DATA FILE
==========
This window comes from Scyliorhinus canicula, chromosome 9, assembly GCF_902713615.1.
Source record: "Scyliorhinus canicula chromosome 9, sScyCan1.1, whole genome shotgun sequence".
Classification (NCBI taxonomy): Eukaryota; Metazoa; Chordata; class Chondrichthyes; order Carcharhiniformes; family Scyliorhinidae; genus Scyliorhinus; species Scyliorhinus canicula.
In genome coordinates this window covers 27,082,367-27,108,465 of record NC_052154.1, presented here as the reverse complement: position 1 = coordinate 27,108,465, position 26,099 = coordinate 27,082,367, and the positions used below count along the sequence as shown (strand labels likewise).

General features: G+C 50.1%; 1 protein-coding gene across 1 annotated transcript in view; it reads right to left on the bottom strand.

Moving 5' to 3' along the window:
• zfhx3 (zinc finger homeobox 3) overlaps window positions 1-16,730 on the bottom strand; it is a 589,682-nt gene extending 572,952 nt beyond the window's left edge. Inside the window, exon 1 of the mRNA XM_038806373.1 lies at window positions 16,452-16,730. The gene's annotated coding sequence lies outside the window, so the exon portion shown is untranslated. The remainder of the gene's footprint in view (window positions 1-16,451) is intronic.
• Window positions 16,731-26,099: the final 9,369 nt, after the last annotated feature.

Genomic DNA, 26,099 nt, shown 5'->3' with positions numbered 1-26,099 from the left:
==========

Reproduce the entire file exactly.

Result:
This window comes from Scyliorhinus canicula, chromosome 9, assembly GCF_902713615.1.
Source record: "Scyliorhinus canicula chromosome 9, sScyCan1.1, whole genome shotgun sequence".
Classification (NCBI taxonomy): Eukaryota; Metazoa; Chordata; class Chondrichthyes; order Carcharhiniformes; family Scyliorhinidae; genus Scyliorhinus; species Scyliorhinus canicula.
In genome coordinates this window covers 27,082,367-27,108,465 of record NC_052154.1, presented here as the reverse complement: position 1 = coordinate 27,108,465, position 26,099 = coordinate 27,082,367, and the positions used below count along the sequence as shown (strand labels likewise).

General features: G+C 50.1%; 1 protein-coding gene across 1 annotated transcript in view; it reads right to left on the bottom strand.

Moving 5' to 3' along the window:
• zfhx3 (zinc finger homeobox 3) overlaps window positions 1-16,730 on the bottom strand; it is a 589,682-nt gene extending 572,952 nt beyond the window's left edge. Inside the window, exon 1 of the mRNA XM_038806373.1 lies at window positions 16,452-16,730. The gene's annotated coding sequence lies outside the window, so the exon portion shown is untranslated. The remainder of the gene's footprint in view (window positions 1-16,451) is intronic.
• Window positions 16,731-26,099: the final 9,369 nt, after the last annotated feature.

Genomic DNA, 26,099 nt, shown 5'->3' with positions numbered 1-26,099 from the left: